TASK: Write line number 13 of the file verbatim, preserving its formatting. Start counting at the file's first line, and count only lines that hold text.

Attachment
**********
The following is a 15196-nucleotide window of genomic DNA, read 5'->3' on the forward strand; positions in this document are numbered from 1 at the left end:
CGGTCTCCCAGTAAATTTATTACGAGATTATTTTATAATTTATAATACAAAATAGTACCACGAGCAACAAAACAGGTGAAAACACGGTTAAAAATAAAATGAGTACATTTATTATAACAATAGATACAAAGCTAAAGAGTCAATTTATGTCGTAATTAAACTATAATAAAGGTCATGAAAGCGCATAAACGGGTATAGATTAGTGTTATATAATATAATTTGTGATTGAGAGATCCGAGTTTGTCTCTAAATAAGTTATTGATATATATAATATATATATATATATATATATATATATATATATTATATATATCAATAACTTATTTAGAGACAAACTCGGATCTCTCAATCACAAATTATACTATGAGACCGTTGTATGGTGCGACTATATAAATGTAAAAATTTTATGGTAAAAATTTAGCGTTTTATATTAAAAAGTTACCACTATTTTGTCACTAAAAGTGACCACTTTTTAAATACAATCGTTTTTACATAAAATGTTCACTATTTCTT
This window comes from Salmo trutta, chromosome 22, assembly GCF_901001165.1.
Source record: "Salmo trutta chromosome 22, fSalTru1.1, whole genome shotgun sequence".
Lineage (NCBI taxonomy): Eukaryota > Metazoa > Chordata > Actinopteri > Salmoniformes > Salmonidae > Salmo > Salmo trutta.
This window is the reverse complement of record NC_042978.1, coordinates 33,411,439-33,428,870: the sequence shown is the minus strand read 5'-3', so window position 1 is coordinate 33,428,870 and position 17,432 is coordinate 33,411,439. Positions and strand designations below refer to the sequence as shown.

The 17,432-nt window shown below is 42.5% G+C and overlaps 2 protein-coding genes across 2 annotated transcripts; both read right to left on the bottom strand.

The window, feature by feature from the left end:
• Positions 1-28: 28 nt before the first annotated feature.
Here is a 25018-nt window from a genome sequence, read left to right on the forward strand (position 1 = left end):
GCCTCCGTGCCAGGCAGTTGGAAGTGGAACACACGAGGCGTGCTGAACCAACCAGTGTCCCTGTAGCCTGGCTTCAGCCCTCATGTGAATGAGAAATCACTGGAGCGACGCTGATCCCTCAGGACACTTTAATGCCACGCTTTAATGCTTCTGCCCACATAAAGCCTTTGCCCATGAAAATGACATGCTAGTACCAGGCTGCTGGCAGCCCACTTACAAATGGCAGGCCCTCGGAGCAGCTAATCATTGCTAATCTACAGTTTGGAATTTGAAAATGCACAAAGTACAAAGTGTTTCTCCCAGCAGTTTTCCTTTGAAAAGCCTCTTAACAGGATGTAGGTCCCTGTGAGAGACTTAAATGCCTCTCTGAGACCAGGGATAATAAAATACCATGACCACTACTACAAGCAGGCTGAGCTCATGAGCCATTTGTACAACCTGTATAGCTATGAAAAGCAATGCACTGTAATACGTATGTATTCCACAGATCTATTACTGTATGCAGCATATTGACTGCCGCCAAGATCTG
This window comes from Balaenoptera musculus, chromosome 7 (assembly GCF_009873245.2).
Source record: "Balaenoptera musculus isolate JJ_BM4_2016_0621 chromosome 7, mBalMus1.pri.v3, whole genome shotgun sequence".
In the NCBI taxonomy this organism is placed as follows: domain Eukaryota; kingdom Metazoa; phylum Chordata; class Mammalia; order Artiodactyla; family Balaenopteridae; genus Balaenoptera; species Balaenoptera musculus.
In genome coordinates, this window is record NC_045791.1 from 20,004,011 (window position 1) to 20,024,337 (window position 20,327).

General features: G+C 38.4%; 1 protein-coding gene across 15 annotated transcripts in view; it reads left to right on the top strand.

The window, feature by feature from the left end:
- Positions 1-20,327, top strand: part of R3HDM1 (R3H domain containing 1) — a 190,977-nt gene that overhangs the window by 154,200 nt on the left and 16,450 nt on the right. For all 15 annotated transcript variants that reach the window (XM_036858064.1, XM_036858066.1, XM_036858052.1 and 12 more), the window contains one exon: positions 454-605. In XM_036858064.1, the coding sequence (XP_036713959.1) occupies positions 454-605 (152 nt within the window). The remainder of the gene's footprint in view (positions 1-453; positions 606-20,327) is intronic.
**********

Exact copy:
Source record: "Balaenoptera musculus isolate JJ_BM4_2016_0621 chromosome 7, mBalMus1.pri.v3, whole genome shotgun sequence".